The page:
After years of lobbying for Google Fiber then waiting for service once the Triangle was picked as a site, the news many Triangle residents and businesses have hoped for is official: Construction of a 5,700 mile fiber-optic high-speed Internet and entertainment network by Google is finally getting under way.

People across the Triangle have been vocal about getting Google Fiber since 2010, offering anything from naming children after Google’s founders and pleas such as “We could use a city of tomorrow today.”

That “tomorrow” became closer to reality Tuesday, with the Triangle market joining the list of Google Fiber hubs already being built in Kansas City (the first), Provo, Utah, and Austin, Texas.

Google announced the Triangle as one of its next markets in January, but the company has kept a low profile about construction plans as it continued to negotiate with various governments for right-of-way access and zoning approvals.

On Tuesday, Google Fiber said that hundreds of construction workers hired by contractor Bechtel are now working on the network that will span some 50,000 utility poles as well as miles of fiber-optic cable buried underground.

Google Fiber also is looking to hire some staff to run the network.

Enough fiber will be dug and hung to stretch to California – where Google is based in Silicon Valley – and back, the company notes.

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Some 26 “fiber huts” will house the networking gear necessary to deliver gigabit speed Internet –100 times or more faster than standard cable Internet speeds.

In an exclusive Q&A interview with WRAL TechWire, J. Erik Garr, the head of Google Fiber for the Triangle, said the company is eager to add the region to its network for multiple reasons.

“The Triangle is a world-renowned hub for great universities, rapid innovation and a thriving biotechnology sector. We’ve seen that the Triangle’s tech-savvy, entrepreneurial residents are excited about using new technology like gigabit connections – and they have the skills to use a gig to develop applications for the next generation of the Internet,” he explained.

“The Triangle’s city leaders have a vision for how gigabit connectivity can make the community stronger, and they’ve worked really closely with us to develop a clear plan for how to build Fiber throughout the area in a way that’s efficient and the least disruptive.”

Launch date, costs not set

However Google won’t commit to specific service launch date.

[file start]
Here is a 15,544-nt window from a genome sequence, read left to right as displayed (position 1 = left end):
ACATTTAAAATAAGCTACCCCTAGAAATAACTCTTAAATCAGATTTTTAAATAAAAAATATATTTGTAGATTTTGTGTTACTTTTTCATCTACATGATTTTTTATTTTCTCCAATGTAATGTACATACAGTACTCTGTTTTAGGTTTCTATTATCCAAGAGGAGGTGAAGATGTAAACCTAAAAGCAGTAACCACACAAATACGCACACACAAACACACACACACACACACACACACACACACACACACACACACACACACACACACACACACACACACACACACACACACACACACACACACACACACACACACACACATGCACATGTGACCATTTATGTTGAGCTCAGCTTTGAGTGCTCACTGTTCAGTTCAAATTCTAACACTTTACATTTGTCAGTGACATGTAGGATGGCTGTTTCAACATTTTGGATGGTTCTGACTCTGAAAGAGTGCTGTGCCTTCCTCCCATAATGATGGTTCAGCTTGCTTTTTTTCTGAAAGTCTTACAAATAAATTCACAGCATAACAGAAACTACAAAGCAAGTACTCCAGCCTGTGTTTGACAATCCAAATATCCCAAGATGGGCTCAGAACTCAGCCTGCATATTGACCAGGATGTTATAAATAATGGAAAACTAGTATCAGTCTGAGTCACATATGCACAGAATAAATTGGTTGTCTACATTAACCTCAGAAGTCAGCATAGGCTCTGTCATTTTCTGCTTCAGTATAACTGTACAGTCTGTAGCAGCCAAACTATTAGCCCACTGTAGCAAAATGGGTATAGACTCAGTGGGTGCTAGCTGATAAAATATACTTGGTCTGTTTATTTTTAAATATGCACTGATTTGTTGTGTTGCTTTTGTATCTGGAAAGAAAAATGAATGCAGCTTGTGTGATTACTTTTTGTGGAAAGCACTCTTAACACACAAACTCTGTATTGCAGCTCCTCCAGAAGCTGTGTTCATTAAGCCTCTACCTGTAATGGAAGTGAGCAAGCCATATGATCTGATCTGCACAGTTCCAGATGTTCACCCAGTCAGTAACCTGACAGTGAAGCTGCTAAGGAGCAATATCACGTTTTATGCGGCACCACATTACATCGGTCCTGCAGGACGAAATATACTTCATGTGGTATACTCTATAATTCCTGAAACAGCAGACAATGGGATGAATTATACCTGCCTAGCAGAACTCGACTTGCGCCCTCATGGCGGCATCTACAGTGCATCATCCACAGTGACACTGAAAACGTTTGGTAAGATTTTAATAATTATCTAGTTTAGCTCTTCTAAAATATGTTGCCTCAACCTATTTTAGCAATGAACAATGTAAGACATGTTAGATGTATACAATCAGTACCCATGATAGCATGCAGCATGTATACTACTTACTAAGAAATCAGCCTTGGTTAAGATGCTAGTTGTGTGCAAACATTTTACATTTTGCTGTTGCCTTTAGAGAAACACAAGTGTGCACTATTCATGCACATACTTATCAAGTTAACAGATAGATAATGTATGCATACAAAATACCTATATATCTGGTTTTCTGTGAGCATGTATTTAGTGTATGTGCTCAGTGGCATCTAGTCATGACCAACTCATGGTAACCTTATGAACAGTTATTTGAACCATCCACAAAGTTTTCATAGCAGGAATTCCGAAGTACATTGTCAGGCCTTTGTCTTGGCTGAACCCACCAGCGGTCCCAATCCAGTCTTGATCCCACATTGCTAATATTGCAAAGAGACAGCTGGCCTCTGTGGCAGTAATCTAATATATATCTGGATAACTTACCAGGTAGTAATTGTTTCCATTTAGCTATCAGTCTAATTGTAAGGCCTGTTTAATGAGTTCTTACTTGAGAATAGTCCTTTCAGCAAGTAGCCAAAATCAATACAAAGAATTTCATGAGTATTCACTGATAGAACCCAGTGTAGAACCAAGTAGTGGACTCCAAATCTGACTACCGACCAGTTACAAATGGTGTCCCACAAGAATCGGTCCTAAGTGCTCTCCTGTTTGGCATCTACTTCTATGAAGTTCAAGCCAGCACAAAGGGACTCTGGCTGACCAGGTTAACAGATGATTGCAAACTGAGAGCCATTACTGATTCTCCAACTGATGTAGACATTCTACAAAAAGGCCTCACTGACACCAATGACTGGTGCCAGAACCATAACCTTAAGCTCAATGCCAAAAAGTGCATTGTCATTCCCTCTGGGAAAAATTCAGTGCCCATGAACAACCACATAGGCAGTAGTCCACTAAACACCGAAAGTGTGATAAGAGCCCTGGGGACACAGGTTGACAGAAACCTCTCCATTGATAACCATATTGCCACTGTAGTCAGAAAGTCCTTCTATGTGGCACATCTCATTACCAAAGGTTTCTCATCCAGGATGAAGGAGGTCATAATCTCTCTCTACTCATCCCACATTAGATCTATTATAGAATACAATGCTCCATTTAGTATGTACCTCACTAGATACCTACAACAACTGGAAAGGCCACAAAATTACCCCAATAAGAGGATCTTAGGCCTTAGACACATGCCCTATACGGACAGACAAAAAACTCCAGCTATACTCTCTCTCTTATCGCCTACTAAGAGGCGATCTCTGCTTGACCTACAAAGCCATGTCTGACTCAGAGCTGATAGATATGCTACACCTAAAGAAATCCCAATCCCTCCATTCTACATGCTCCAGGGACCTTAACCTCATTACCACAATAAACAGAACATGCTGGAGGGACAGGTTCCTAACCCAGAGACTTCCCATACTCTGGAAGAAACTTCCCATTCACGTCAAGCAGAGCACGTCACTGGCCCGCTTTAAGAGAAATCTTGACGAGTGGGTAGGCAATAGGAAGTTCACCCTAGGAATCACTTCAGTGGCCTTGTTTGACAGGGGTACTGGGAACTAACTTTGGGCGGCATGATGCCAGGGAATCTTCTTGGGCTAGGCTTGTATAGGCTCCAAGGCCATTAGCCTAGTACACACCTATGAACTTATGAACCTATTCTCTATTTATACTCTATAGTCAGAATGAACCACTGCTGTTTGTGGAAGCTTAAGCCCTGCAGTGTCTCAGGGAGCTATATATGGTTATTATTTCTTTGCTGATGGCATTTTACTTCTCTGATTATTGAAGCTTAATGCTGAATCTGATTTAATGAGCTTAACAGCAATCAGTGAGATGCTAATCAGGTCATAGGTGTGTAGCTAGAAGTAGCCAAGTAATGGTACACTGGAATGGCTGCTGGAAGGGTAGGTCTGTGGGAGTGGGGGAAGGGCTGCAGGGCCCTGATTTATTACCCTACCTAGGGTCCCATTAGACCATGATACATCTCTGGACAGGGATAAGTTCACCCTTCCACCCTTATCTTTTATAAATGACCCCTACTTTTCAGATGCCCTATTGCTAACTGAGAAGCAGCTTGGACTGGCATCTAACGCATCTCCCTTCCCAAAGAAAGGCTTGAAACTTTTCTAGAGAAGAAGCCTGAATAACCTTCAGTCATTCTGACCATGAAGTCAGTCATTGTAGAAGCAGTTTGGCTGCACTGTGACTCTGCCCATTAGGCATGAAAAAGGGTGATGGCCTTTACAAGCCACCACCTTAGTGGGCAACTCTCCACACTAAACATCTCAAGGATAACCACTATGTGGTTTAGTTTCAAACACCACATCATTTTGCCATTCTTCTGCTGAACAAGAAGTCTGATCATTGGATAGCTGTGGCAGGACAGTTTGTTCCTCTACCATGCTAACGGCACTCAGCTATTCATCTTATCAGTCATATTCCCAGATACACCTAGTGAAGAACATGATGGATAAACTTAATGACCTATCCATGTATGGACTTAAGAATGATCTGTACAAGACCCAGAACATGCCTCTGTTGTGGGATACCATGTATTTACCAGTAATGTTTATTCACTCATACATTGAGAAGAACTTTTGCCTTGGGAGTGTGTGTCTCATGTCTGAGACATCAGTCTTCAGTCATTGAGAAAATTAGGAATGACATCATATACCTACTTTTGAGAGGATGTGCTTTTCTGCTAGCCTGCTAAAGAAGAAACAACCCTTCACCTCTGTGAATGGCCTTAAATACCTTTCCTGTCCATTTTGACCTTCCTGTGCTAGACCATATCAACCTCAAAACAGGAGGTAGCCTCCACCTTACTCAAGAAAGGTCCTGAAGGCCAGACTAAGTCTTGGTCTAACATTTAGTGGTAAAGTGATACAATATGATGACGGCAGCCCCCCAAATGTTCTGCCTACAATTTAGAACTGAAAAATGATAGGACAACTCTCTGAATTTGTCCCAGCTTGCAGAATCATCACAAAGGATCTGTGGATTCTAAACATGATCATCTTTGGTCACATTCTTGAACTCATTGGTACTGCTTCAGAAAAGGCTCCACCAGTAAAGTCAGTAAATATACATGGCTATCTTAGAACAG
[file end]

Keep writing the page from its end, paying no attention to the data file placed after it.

Nor will it comment on cost.

Once the service is available, prices will be similar to those offered in other areas, Garr said.

In Kansas City, for example, gigabit Internet service with a TV entertainment package runs $130 per month. Gigabit Internet access only is $70. AT&T offers similar price for gigabit access.

Google Fiber also offers a free Internet service at slower speeds but does charge a one-time $300 construction fee.

However, Google Fiber will not offer a separate Wi-Fi service, according to Garr. Both Time Warner Cable and AT&T have recently expanded Wi-Fi access.

Google also declined to disclose a list of all the municipal governments in the Triangle area with which it has reached agreements.

Garr stressed that local governments have been very cooperative with Google. That attitude has been a key to securing Google’s decision to invest across Raleigh, Durham, Chapel Hill, Cary and elsewhere, he added.

“Since we first announced Google Fiber would come to the Triangle, our team of engineers has been working closely with cities across the metro area to design our network – preparing permitting packages, creating a detailed map of where we can put our thousands of miles of fiber and plotting out existing infrastructure such as utility poles and underground conduit,” he explained. “We’ll continue to work closely with each city as we build our fiber network.”

Competition awaits

Google Fiber will not be the first to offer gigabit Internet service in the Triangle, however, as it was in other markets.

AT&T has already deployed parts of its U-Verse with GigaPower fiber network in parts of the area and also is committed to building the North Carolina Next Generation Network in partnership with several universities and municipalities across the Triangle and Triad.

The two companies already are competing in Austin, Texas.

Frontier Communications was the first to deploy fiber-based Internet in the Triangle, and it continues to add fiber across parts of Durham as well as Durham County.

CenturyLink, which covers the service area that once was Sprint territory, also recently disclosed fiber plans.

And Time Warner Cable is ramping up Internet speeds as it coverts to an all-digital network. While not the equal of gigabit, the TWC service is several times faster than its previous level of service.